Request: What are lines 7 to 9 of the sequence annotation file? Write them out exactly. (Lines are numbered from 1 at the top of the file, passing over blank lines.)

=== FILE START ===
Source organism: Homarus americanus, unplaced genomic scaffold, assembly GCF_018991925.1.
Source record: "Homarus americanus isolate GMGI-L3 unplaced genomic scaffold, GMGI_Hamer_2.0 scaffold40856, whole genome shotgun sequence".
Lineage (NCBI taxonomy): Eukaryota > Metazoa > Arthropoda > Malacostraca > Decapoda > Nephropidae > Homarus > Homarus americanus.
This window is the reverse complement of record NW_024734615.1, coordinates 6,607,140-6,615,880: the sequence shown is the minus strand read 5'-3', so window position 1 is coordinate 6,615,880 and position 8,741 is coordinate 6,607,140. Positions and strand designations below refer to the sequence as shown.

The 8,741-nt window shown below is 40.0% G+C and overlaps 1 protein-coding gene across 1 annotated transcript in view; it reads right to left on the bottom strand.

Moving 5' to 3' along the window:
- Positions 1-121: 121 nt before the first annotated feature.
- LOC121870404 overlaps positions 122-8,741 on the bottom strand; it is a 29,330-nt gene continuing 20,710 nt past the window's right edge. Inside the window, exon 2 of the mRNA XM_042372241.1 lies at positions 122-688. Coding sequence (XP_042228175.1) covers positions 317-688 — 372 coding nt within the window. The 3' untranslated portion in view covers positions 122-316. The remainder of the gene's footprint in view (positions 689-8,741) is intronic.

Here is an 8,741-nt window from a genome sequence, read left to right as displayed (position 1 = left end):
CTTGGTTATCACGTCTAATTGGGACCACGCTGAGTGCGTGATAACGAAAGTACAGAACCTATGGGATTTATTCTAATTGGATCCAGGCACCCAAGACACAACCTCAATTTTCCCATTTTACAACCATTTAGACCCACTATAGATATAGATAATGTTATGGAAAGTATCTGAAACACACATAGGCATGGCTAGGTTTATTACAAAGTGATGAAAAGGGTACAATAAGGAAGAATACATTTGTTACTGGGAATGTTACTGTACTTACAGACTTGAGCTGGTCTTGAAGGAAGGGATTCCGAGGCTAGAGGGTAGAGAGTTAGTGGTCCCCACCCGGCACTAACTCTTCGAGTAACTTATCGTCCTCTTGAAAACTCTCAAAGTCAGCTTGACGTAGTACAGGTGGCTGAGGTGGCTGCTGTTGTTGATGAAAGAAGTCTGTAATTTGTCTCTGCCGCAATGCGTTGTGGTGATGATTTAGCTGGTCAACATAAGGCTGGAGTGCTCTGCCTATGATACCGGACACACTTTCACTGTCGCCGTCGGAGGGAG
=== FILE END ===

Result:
- Positions 1-121: 121 nt before the first annotated feature.
- LOC121870404 overlaps positions 122-8,741 on the bottom strand; it is a 29,330-nt gene continuing 20,710 nt past the window's right edge. Inside the window, exon 2 of the mRNA XM_042372241.1 lies at positions 122-688. Coding sequence (XP_042228175.1) covers positions 317-688 — 372 coding nt within the window. The 3' untranslated portion in view covers positions 122-316. The remainder of the gene's footprint in view (positions 689-8,741) is intronic.

Here is an 8,741-nt window from a genome sequence, read left to right as displayed (position 1 = left end):